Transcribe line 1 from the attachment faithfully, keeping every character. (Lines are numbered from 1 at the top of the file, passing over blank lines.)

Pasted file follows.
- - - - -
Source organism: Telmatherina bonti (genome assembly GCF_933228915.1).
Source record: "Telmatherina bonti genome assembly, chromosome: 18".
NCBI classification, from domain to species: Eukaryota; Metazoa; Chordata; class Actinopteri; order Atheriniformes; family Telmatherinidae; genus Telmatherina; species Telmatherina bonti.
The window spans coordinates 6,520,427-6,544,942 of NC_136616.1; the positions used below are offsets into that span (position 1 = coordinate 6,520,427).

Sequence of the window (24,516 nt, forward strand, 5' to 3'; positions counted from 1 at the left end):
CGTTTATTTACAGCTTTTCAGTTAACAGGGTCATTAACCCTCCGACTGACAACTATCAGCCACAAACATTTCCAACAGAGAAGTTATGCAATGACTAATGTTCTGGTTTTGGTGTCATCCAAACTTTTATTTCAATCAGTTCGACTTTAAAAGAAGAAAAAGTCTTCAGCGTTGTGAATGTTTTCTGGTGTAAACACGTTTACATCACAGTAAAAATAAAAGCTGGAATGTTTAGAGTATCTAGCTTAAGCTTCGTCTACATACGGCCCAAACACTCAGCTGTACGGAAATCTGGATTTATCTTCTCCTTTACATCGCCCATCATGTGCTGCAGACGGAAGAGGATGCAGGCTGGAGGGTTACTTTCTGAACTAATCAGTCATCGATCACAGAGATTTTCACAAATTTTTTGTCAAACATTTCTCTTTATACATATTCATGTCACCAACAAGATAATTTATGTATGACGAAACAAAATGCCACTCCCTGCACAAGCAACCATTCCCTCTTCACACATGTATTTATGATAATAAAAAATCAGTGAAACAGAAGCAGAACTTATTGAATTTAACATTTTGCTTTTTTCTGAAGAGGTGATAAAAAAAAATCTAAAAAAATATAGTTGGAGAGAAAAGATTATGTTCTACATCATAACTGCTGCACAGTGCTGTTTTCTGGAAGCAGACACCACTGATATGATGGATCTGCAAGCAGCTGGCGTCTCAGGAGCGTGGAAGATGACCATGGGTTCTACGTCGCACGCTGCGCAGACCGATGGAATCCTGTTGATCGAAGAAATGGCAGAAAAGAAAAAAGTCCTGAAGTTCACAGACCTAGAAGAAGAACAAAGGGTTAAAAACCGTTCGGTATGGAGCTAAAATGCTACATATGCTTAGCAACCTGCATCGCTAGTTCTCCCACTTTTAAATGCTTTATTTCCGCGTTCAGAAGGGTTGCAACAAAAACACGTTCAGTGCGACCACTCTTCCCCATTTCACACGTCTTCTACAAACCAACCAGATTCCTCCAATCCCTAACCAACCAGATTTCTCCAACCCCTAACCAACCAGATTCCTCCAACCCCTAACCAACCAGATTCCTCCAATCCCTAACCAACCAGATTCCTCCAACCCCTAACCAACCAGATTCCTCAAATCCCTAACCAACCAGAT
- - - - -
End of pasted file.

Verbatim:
Source organism: Telmatherina bonti (genome assembly GCF_933228915.1).